While the composition of the gut microbiota has been studied in detail for many insects, a mechanistic understanding of the metabolic activities and interactions among individual microbes is still lacking. A detailed characterization of gut microorganisms requires pure cultures. However, bacteria are exposed to unique microenvironmental conditions in the gut that differ fundamentally from those in pure culture. Therefore, studies that investigate how far the metabolic properties of pure cultures (in vitro) reflect their activities in their natural environment (in situ) are of particular interest. We established the cockroach Shelfordella lateralis as a gnotobiotic model in order to examine metabolic activities and biotic interactions of individual bacterial populations under in situ conditions. Germ-free cockroaches were successfully colonized with the autochthonous strains EbSL (a facultatively anaerobic species of Enterobacteriaceae) and FuSL (an obligately anaerobic Fusobacterium sp.). When monoassociated, both strains grew to high density, but population sizes of strain EbSL were higher than that of strain FuSL. In diassociation however, the population size of strain FuSL was even smaller than in monoassociation. Although microsensor measurements showed that strain EbSL completely consumed the oxygen in the gut, precolonization with the facultative anaerobe did not favor colonization by the obligate anaerobe. The results showed that strain FuSL is outcompeted by strain EbSL, possibly due to a better colonization success of the facultative anaerobe in the oxic zones of the gut. Comparison of the fermentation products of the cultures formed in vitro with those accumulated in situ indicated that the gut environment strongly affected metabolic activities of both strains. Pure cultures of strains EbSL and FuSL formed the typical products of mixed-acid or butyrate fermentation, whereas guts of gnotobiotic cockroaches accumulated mostly lactate and acetate. Shifts towards acetate or lactate were also confirmed in vitro when pure cultures were exposed to oxygen or high glucose concentrations (respectively), conditions similar to those present in the hindguts of germ-free cockroaches.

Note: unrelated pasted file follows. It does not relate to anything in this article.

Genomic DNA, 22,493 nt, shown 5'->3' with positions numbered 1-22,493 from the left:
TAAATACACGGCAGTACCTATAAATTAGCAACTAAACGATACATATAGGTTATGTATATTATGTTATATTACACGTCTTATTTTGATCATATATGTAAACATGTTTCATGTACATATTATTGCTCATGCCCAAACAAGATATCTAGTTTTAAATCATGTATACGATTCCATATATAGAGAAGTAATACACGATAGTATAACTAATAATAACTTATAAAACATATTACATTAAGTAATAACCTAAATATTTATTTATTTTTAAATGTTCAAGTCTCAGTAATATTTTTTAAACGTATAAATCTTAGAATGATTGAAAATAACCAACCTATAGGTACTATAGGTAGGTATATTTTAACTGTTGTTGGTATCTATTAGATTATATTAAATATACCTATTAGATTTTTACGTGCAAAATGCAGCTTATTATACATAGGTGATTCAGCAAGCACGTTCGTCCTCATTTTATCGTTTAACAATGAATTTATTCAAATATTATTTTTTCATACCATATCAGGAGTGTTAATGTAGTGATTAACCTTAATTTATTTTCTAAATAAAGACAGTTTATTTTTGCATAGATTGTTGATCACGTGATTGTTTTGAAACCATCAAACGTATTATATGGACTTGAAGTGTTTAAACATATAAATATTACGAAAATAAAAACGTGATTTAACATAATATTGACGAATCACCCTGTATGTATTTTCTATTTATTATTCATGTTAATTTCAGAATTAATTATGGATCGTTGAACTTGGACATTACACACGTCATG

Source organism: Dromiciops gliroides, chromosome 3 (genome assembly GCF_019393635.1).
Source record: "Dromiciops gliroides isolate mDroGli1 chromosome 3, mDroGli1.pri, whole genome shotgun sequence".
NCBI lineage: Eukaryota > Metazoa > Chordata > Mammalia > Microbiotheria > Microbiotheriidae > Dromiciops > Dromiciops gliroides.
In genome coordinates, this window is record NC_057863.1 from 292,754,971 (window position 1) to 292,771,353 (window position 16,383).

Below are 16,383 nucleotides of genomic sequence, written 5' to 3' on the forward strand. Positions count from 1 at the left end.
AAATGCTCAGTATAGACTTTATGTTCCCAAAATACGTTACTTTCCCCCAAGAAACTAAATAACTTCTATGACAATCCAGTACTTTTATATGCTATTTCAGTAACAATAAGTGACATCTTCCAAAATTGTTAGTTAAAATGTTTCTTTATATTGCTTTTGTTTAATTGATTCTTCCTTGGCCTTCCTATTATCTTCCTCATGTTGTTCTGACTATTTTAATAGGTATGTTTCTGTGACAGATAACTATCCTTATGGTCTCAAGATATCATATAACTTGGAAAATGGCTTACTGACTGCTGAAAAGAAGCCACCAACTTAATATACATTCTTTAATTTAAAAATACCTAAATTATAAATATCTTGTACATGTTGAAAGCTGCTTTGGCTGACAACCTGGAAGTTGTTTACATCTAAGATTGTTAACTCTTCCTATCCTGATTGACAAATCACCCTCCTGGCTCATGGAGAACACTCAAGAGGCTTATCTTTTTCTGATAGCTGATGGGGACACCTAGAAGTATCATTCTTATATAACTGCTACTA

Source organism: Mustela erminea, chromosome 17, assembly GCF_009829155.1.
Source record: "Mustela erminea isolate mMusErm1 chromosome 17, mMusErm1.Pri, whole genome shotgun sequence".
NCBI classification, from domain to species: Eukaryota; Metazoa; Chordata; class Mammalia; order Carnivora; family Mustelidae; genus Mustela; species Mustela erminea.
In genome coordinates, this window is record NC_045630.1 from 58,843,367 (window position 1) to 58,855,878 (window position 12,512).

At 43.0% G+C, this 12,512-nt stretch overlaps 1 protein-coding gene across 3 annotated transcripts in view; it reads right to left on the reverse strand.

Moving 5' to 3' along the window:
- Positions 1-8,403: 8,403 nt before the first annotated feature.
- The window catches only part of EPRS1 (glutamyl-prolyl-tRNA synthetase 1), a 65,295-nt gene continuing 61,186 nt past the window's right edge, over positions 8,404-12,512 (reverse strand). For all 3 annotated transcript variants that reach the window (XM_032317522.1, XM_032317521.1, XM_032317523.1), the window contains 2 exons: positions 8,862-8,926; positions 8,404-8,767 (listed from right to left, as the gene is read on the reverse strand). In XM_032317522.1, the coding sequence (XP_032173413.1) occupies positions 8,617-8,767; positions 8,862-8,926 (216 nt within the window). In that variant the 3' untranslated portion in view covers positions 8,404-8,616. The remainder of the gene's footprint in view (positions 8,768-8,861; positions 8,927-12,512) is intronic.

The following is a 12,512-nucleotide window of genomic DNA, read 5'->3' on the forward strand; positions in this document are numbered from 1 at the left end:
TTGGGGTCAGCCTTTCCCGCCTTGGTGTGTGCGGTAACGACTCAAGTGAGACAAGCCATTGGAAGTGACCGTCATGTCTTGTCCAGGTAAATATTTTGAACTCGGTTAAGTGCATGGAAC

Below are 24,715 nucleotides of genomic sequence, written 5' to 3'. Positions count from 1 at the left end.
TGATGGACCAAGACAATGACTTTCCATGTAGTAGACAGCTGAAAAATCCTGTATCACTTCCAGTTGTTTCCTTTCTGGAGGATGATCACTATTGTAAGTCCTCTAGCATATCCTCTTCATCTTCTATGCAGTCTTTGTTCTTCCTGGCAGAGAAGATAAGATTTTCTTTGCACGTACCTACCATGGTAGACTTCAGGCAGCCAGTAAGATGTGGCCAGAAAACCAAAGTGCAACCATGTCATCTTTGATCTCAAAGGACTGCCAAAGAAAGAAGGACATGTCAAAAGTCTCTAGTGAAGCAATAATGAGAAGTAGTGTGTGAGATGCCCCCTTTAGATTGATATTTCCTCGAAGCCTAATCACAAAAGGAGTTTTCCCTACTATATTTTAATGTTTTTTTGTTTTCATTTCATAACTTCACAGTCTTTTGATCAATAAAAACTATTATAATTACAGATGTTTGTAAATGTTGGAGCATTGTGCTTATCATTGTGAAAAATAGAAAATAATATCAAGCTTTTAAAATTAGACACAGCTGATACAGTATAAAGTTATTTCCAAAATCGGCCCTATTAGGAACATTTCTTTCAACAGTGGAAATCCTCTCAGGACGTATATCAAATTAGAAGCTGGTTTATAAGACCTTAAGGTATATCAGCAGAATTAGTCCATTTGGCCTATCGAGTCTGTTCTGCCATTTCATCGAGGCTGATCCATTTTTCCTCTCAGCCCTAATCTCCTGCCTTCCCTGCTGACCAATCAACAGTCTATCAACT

In order to gather more information about hitherto uncultivated representatives of the obligately anaerobic bacterial community in the guts of S. lateralis and other insects, we isolated further members of their gut microbiota and described the ultrastructure, physiology and metabolism of the strains in detail. The novel isolates are strictly anaerobic or slightly aerotolerant representatives of new genera of Erysipelotrichaceae (Firmicutes) and Opitutaceae (Verrucomicrobia) and have a purely fermentative metabolism. While former (strains ErySL and Pei061) showed products of a typical mixed acid fermentation, the latter (strain Ho45) fermented glucose to propionate and acetate. Growth and fermentations of the novel isolates were strongly influenced by oxygen and glucose concentrations in the medium. Since the closest relatives of the novel isolates were incorrectly described as aerobic or microaerophilic in the literature, we provide an emended description of the family Erysipelotrichaceae and the genus Diplosphaera (Opitutaceae).|